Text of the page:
Remembering someone you love

Sometimes when we let our memories run wild, they come up with a collection of disjointed pictures. That happened to me last week when I thought about Harry.

Possibly the winter-like air triggered the memories, because I clearly recall Harry against a backdrop of the frigid Alberta countryside. As far back as I remember, he had a trap line where he would set up steel traps for weasels and snares for rabbits. I had no interest in killing animals; I’d just as soon let them run free. On rare occasions, from about the time I turned 9 and he 11, he would convince me to tag along while he checked his traps. I’d follow him up and down the coulee banks, leaning against driving snow, or breaking through the wind-dried crust of snowdrifts. I hated it when we found dead creatures in the traps.

I hated going home cold and wet from snow that had penetrated my clothes. Why did I tag along? Somehow, Harry had a hold over me.

I recall also Harry in the prairie spring and summer when we would climb trees and raid birds’ nests. We’d steal only from the birds we considered pests: the crows and the magpies.

When he a found a nest of abandoned baby hawks, he chose to raise them. Although I don’t remember the outcome, I do recall his determination as he risked fingers in an effort to feed them. I’d follow him through thickets and around coulee ponds as he pointed out various birds, naming them and telling me about their habits. One summer following a visit to a lake, he brought back containers filled with lake water and tiny fish.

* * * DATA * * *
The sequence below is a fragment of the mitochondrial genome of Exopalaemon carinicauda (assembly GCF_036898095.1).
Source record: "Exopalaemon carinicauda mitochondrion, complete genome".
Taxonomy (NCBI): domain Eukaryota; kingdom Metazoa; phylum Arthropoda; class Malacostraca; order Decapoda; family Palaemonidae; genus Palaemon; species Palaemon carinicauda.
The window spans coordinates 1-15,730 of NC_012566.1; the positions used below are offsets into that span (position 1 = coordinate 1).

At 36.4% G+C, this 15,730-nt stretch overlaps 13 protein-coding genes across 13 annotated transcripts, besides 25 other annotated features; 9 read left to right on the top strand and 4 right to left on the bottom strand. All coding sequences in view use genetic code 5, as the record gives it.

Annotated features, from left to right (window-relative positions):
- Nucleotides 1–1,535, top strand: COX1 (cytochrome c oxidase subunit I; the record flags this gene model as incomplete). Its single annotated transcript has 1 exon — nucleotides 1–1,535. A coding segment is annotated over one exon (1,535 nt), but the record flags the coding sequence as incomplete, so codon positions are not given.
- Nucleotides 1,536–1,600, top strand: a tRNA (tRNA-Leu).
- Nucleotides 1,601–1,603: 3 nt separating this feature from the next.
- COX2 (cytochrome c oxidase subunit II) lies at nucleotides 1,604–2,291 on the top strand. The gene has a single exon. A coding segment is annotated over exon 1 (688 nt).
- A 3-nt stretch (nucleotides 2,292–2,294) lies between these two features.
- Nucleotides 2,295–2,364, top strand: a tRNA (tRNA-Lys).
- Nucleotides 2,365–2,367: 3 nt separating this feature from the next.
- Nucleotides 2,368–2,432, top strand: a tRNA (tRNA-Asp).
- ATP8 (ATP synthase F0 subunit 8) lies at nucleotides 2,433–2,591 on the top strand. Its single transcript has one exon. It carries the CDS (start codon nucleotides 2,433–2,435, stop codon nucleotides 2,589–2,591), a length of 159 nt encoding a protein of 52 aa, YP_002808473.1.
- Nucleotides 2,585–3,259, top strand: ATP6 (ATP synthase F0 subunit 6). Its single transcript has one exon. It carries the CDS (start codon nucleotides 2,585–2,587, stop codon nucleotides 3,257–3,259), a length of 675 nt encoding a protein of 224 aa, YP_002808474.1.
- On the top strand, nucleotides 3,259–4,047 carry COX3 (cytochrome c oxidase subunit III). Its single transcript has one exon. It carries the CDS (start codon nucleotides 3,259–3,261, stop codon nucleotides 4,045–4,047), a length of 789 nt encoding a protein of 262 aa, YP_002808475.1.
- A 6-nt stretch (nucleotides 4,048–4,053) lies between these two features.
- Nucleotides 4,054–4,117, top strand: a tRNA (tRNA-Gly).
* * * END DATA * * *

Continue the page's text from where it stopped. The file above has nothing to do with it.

"The ponds don’t have any fish," he said. "So I got some."

Six decades later, their descendants still populate the ponds. Harry always captured my imagination.   

I recall that Harry always had a book in his hands or at his side. He’d lie on the sofa reading with a pile of books on the floor around him. When dinner call sounded, he would never hear it, or any other call for that matter. Someone would shake him to return him to reality. He remembered what he read, sucking up knowledge like a Hoover with a bottomless bag. When he got to the tenth grade, he faced a serious problem. He knew more than the teachers in the small town school, able to challenge them in sciences, mathematics, and history. He made the only decision he could at the time: he quit school. Harry always made me look like a dummy in comparison.

When I had moved away, Harry remained in the small Alberta town, but stories about him found their way to us. Sometimes, he would make himself unpopular with the coffee crowd in the local restaurant by jumping into arguments, often taking the least popular side. When some of the more-intellectual types laughed at his reasoning, he would say, "I have a book. I’ll go home and get it."

Folklore has it that he and his ever-growing library never lost an argument. I’m glad I didn’t live there then where Harry could continue to embarrass me.     

If you haven’t already guessed, I once had an older brother named Harry. He died in his 40s, but sometimes a blast of cold air, the call of a bird, or his name scrawled on the flyleaf of a book brings him back.

No matter how long ago you lost them, or how much you miss them, no one can take away the memories of those you loved.  


Ray Wiseman